The price of oil has skyrocketed in recent weeks, recently hitting $130 a barrel. How damaging will high oil prices be to the economy and the markets?

Higher gas prices act as a defacto “tax” on consumers, reducing their disposable income. They’re also inflationary as higher gas and diesel prices impact transportation costs which can lead to higher prices for consumer products. But despite what many people think, higher oil prices aren’t necessarily a harbinger of lower equity prices. For example, from 2011 through 2014 oil (WTI) traded around $100 a barrel. During those four years stocks produced an average annual compound total return of over 12%. There’s an old saying that “the cure for high oil prices is high oil prices”. In other words, with oil trading above $100, producers have a strong motivation to increase production, which should eventually bring prices down, depending on the demand side of the equation. Last, as a point of interest, after adjusting for inflation, $100 oil in 2011 equals $123 today, right about where WTI is currently trading.

Will the war, U.S. economic sanctions against Russia and the Fed raising short term interest rates push America into recession and a bear market?

Although always possible, a recession in 2022 seems unlikely to us. Leading Economic Indicators (LEIs), which have been effective predictors of recession in the past, remain positive. While U.S. GDP estimates have been revised downward since the invasion, the consensus remains for GDP growth in the mid to high 2% range for 2022, pretty far from two consecutive negative quarters of GDP which defines a recession. Considering that GDP growth averaged just 2.2% annually over the past decade with strong equity performance, a GDP print in the mid 2% range this year, if that’s where we end up, seems quite reasonable. Last, even post-invasion, analysts expect earnings growth in 2022 for S&P 500 companies of around 8% and significantly higher than that for mid-cap and small-cap stocks.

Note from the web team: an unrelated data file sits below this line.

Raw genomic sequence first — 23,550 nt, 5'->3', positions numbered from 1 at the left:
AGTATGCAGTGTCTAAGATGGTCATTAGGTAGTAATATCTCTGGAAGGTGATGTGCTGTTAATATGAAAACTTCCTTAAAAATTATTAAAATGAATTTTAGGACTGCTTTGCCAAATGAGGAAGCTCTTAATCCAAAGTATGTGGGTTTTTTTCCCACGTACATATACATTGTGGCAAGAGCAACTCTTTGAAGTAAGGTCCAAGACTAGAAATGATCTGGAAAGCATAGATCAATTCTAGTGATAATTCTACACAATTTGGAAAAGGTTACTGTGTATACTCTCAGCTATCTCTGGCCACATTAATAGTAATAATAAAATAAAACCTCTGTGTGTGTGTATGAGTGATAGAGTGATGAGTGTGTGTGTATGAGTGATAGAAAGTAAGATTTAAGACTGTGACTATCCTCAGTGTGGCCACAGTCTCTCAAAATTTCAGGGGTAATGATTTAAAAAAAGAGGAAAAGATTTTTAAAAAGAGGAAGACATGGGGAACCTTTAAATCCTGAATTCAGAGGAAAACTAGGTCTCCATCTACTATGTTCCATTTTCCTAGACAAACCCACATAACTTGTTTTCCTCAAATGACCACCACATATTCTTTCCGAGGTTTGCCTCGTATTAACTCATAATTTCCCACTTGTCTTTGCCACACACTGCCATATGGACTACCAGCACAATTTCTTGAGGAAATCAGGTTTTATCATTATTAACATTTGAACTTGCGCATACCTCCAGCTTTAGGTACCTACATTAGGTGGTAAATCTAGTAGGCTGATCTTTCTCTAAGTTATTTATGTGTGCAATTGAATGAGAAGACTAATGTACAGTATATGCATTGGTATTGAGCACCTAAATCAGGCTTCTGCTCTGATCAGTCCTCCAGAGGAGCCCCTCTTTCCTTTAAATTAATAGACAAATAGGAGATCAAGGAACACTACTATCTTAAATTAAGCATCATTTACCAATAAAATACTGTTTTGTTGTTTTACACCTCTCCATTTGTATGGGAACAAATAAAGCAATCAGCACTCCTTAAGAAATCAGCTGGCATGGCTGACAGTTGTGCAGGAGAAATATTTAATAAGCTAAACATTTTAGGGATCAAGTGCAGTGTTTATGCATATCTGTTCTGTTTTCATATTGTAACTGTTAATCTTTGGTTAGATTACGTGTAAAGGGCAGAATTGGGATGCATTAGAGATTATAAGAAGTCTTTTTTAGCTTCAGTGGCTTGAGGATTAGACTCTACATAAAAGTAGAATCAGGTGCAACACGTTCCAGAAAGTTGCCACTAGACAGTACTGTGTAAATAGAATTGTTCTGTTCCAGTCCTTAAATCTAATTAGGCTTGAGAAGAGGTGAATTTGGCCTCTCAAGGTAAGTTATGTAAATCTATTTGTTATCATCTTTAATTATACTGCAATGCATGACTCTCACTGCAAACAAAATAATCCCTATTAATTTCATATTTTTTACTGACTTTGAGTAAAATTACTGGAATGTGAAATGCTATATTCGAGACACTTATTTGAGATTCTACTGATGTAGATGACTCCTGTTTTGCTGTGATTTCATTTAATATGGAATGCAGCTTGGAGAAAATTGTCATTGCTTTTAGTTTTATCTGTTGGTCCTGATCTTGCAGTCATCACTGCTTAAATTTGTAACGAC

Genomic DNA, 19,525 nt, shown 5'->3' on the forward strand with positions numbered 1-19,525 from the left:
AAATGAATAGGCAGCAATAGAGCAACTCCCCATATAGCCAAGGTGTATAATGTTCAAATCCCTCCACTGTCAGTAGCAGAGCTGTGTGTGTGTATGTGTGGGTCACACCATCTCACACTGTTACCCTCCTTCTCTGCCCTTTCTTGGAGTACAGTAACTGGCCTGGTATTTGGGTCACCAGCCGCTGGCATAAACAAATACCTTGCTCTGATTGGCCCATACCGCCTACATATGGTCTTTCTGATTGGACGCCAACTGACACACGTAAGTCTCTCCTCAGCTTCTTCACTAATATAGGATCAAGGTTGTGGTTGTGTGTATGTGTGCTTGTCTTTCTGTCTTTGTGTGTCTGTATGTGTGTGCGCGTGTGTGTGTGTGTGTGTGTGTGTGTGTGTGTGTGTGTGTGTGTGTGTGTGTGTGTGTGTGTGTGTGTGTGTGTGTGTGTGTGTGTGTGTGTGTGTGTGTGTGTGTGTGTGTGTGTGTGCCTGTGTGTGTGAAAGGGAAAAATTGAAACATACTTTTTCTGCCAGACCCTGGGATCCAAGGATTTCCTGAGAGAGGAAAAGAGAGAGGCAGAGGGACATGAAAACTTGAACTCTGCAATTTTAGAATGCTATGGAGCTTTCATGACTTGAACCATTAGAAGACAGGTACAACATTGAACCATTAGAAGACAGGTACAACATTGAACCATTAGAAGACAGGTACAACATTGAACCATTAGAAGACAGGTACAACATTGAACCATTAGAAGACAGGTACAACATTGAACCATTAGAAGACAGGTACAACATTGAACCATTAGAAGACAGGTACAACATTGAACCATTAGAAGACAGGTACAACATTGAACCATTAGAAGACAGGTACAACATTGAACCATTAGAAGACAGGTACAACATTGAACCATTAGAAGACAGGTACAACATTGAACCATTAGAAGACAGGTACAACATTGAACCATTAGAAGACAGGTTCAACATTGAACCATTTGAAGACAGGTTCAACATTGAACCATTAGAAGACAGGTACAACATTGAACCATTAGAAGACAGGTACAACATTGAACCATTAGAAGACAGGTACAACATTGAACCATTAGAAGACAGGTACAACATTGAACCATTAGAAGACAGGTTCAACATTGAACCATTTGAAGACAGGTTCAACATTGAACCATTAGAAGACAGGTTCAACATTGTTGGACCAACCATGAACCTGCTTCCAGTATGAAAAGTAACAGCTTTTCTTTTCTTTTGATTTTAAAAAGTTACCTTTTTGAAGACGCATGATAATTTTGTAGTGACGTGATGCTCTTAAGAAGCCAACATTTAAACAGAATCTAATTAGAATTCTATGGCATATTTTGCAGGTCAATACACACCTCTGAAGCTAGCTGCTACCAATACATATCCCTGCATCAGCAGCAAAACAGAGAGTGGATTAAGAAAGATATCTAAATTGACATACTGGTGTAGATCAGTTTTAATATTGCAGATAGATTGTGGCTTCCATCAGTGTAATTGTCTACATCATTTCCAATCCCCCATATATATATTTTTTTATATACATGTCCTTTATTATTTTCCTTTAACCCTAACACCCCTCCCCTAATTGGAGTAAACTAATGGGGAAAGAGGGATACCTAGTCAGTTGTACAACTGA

Is the Fed still going to raise short term rates several times this year to bring down inflation?

Yes. There’s been no indication from the Fed that their plans have changed although the first hike, which many people thought might be 50 basis points (a basis point is 1/100th of a percentage point), will now be 25 points. Chairman Powell has made it clear that the Fed will remain nimble and rely on data to make future decisions regarding rate hikes. However, with unemployment at 3.8%, a very low level, we should assume the Fed’s focus will clearly be on “price stability”, meaning containing inflation.

Last, we’ll leave you with a few observations that might be helpful.